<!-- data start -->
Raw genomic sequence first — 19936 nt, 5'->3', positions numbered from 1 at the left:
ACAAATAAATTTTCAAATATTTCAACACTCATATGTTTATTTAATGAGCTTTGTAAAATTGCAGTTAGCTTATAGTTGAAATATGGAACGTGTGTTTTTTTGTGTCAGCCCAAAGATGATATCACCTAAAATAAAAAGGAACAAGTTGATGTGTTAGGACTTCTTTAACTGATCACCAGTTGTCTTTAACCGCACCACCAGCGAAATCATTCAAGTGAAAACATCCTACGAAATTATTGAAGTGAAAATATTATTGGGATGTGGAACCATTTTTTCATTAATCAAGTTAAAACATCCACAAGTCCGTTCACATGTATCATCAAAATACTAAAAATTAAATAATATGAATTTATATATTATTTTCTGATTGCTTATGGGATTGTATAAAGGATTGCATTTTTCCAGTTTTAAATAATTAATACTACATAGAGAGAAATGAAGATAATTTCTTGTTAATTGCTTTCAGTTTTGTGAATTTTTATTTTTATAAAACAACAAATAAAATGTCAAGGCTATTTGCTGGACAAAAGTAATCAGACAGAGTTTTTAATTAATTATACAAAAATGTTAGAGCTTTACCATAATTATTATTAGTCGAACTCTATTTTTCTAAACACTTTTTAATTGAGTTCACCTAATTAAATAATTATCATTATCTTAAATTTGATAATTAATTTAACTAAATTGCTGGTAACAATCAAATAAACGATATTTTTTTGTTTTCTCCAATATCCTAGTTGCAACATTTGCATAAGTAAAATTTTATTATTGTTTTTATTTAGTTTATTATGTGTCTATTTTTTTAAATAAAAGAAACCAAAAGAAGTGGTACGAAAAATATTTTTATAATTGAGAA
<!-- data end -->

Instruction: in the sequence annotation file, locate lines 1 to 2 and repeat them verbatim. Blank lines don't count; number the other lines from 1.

Raw genomic sequence first — 19936 nt, 5'->3', positions numbered from 1 at the left:
ACAAATAAATTTTCAAATATTTCAACACTCATATGTTTATTTAATGAGCTTTGTAAAATTGCAGTTAGCTTATAGTTGAAATATGGAACGTGTGTTTTTTTGTGTCAGCCCAAAGATGATATCACCTAAAATAAAAAGGAACAAGTTGATGTGTTAGGACTTCTTTAACTGATCACCAGTTGTCTTTAACCGCACCACCAGCGAAATCATTCAAGTGAAAACATCCTACGAAATTATTGAAGTGAAAATATTATTGGGATGTGGAACCATTTTTTCATTAATCAAGTTAAAACATCCACAAGTCCGTTCACATGTATCATCAAAATACTAAAAATTAAATAATATGAATTTATATATTATTTTCTGATTGCTTATGGGATTGTATAAAGGATTGCATTTTTCCAGTTTTAAATAATTAATACTACATAGAGAGAAATGAAGATAATTTCTTGTTAATTGCTTTCAGTTTTGTGAATTTTTATTTTTATAAAACAACAAATAAAATGTCAAGGCTATTTGCTGGACAAAAGTAATCAGACAGAGTTTTTAATTAATTATACAAAAATGTTAGAGCTTTACCATAATTATTATTAGTCGAACTCTATTTTTCTAAACACTTTTTAATTGAGTTCACCTAATTAAATAATTATCATTATCTTAAATTTGATAATTAATTTAACTAAATTGCTGGTAACAATCAAATAAACGATATTTTTTTGTTTTCTCCAATATCCTAGTTGCAACATTTGCATAAGTAAAATTTTATTATTGTTTTTATTTAGTTTATTATGTGTCTATTTTTTTAAATAAAAGAAACCAAAAGAAGTGGTACGAAAAATATTTTTATAATTGAGAA